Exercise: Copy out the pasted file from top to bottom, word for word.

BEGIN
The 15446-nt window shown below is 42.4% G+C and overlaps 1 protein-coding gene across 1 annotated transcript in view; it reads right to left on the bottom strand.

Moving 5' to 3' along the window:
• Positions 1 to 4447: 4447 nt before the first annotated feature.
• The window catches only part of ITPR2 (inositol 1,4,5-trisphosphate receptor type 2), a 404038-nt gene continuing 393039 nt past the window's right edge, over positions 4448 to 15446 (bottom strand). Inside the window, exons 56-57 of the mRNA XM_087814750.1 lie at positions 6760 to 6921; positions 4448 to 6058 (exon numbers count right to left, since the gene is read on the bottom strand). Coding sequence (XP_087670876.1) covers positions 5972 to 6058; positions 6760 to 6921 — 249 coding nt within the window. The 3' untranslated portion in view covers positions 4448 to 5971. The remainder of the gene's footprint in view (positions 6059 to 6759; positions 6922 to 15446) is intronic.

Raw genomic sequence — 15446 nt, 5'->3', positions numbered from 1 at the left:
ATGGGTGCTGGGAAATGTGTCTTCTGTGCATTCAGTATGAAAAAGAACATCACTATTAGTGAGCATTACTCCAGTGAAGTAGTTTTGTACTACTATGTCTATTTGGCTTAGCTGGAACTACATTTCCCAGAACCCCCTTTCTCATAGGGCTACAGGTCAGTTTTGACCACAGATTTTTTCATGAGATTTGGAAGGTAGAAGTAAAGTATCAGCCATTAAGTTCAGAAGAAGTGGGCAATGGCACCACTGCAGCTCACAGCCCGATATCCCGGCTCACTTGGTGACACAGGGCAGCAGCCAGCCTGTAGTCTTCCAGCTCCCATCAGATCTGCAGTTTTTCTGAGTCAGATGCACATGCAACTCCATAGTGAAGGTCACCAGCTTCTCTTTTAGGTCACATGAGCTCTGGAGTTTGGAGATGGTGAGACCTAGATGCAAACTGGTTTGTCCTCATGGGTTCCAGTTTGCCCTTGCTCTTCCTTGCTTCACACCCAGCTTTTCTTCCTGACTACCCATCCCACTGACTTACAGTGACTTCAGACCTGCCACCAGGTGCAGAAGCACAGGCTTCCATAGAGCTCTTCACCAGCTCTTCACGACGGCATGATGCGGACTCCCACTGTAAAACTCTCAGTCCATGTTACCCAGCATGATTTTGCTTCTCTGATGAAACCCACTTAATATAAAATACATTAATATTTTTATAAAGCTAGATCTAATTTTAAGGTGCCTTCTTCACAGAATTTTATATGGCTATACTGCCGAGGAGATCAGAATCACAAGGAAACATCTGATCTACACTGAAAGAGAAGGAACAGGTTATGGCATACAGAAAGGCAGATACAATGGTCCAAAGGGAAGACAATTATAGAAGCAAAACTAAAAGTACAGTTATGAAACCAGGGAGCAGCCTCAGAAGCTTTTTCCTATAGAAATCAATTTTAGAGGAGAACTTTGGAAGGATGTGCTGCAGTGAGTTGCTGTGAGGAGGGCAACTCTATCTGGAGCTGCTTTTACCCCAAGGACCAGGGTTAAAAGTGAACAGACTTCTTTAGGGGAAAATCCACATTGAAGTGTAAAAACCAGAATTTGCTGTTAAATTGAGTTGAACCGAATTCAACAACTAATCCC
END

The 15446-nt window shown below is 42.4% G+C and overlaps 1 protein-coding gene across 1 annotated transcript in view; it reads right to left on the bottom strand.

Moving 5' to 3' along the window:
• Positions 1 to 4447: 4447 nt before the first annotated feature.
• The window catches only part of ITPR2 (inositol 1,4,5-trisphosphate receptor type 2), a 404038-nt gene continuing 393039 nt past the window's right edge, over positions 4448 to 15446 (bottom strand). Inside the window, exons 56-57 of the mRNA XM_087814750.1 lie at positions 6760 to 6921; positions 4448 to 6058 (exon numbers count right to left, since the gene is read on the bottom strand). Coding sequence (XP_087670876.1) covers positions 5972 to 6058; positions 6760 to 6921 — 249 coding nt within the window. The 3' untranslated portion in view covers positions 4448 to 5971. The remainder of the gene's footprint in view (positions 6059 to 6759; positions 6922 to 15446) is intronic.

Raw genomic sequence — 15446 nt, 5'->3', positions numbered from 1 at the left:
ATGGGTGCTGGGAAATGTGTCTTCTGTGCATTCAGTATGAAAAAGAACATCACTATTAGTGAGCATTACTCCAGTGAAGTAGTTTTGTACTACTATGTCTATTTGGCTTAGCTGGAACTACATTTCCCAGAACCCCCTTTCTCATAGGGCTACAGGTCAGTTTTGACCACAGATTTTTTCATGAGATTTGGAAGGTAGAAGTAAAGTATCAGCCATTAAGTTCAGAAGAAGTGGGCAATGGCACCACTGCAGCTCACAGCCCGATATCCCGGCTCACTTGGTGACACAGGGCAGCAGCCAGCCTGTAGTCTTCCAGCTCCCATCAGATCTGCAGTTTTTCTGAGTCAGATGCACATGCAACTCCATAGTGAAGGTCACCAGCTTCTCTTTTAGGTCACATGAGCTCTGGAGTTTGGAGATGGTGAGACCTAGATGCAAACTGGTTTGTCCTCATGGGTTCCAGTTTGCCCTTGCTCTTCCTTGCTTCACACCCAGCTTTTCTTCCTGACTACCCATCCCACTGACTTACAGTGACTTCAGACCTGCCACCAGGTGCAGAAGCACAGGCTTCCATAGAGCTCTTCACCAGCTCTTCACGACGGCATGATGCGGACTCCCACTGTAAAACTCTCAGTCCATGTTACCCAGCATGATTTTGCTTCTCTGATGAAACCCACTTAATATAAAATACATTAATATTTTTATAAAGCTAGATCTAATTTTAAGGTGCCTTCTTCACAGAATTTTATATGGCTATACTGCCGAGGAGATCAGAATCACAAGGAAACATCTGATCTACACTGAAAGAGAAGGAACAGGTTATGGCATACAGAAAGGCAGATACAATGGTCCAAAGGGAAGACAATTATAGAAGCAAAACTAAAAGTACAGTTATGAAACCAGGGAGCAGCCTCAGAAGCTTTTTCCTATAGAAATCAATTTTAGAGGAGAACTTTGGAAGGATGTGCTGCAGTGAGTTGCTGTGAGGAGGGCAACTCTATCTGGAGCTGCTTTTACCCCAAGGACCAGGGTTAAAAGTGAACAGACTTCTTTAGGGGAAAATCCACATTGAAGTGTAAAAACCAGAATTTGCTGTTAAATTGAGTTGAACCGAATTCAACAACTAATCCC